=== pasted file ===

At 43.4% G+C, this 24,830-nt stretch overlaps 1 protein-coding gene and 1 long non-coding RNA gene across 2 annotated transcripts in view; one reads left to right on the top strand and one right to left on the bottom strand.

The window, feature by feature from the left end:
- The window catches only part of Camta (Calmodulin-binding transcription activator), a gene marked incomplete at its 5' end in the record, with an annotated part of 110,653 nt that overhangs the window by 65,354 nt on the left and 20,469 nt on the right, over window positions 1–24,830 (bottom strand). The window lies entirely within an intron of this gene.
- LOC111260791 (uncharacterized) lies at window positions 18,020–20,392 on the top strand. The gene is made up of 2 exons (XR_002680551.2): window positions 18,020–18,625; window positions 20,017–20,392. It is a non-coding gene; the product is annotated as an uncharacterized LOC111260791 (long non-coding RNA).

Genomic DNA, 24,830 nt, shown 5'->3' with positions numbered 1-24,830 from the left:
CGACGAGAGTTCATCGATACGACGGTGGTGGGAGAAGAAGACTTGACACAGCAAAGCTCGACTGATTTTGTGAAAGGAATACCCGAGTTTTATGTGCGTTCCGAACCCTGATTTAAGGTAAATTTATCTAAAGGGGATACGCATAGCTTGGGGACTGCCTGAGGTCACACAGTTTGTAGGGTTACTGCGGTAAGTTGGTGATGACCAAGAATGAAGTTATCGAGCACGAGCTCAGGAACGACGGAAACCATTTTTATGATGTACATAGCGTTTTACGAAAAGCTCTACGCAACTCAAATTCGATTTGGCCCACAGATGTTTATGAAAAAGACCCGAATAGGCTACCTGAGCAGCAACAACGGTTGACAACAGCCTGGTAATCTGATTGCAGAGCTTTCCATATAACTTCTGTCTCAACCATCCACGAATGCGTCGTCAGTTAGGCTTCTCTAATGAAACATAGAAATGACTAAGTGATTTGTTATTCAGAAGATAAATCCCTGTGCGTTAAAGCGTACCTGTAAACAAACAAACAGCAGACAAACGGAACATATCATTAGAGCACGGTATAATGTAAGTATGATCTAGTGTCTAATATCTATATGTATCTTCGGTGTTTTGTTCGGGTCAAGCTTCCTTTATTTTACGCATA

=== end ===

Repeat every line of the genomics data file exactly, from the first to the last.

At 43.4% G+C, this 24,830-nt stretch overlaps 1 protein-coding gene and 1 long non-coding RNA gene across 2 annotated transcripts in view; one reads left to right on the top strand and one right to left on the bottom strand.

The window, feature by feature from the left end:
- The window catches only part of Camta (Calmodulin-binding transcription activator), a gene marked incomplete at its 5' end in the record, with an annotated part of 110,653 nt that overhangs the window by 65,354 nt on the left and 20,469 nt on the right, over window positions 1–24,830 (bottom strand). The window lies entirely within an intron of this gene.
- LOC111260791 (uncharacterized) lies at window positions 18,020–20,392 on the top strand. The gene is made up of 2 exons (XR_002680551.2): window positions 18,020–18,625; window positions 20,017–20,392. It is a non-coding gene; the product is annotated as an uncharacterized LOC111260791 (long non-coding RNA).

Genomic DNA, 24,830 nt, shown 5'->3' with positions numbered 1-24,830 from the left:
CGACGAGAGTTCATCGATACGACGGTGGTGGGAGAAGAAGACTTGACACAGCAAAGCTCGACTGATTTTGTGAAAGGAATACCCGAGTTTTATGTGCGTTCCGAACCCTGATTTAAGGTAAATTTATCTAAAGGGGATACGCATAGCTTGGGGACTGCCTGAGGTCACACAGTTTGTAGGGTTACTGCGGTAAGTTGGTGATGACCAAGAATGAAGTTATCGAGCACGAGCTCAGGAACGACGGAAACCATTTTTATGATGTACATAGCGTTTTACGAAAAGCTCTACGCAACTCAAATTCGATTTGGCCCACAGATGTTTATGAAAAAGACCCGAATAGGCTACCTGAGCAGCAACAACGGTTGACAACAGCCTGGTAATCTGATTGCAGAGCTTTCCATATAACTTCTGTCTCAACCATCCACGAATGCGTCGTCAGTTAGGCTTCTCTAATGAAACATAGAAATGACTAAGTGATTTGTTATTCAGAAGATAAATCCCTGTGCGTTAAAGCGTACCTGTAAACAAACAAACAGCAGACAAACGGAACATATCATTAGAGCACGGTATAATGTAAGTATGATCTAGTGTCTAATATCTATATGTATCTTCGGTGTTTTGTTCGGGTCAAGCTTCCTTTATTTTACGCATA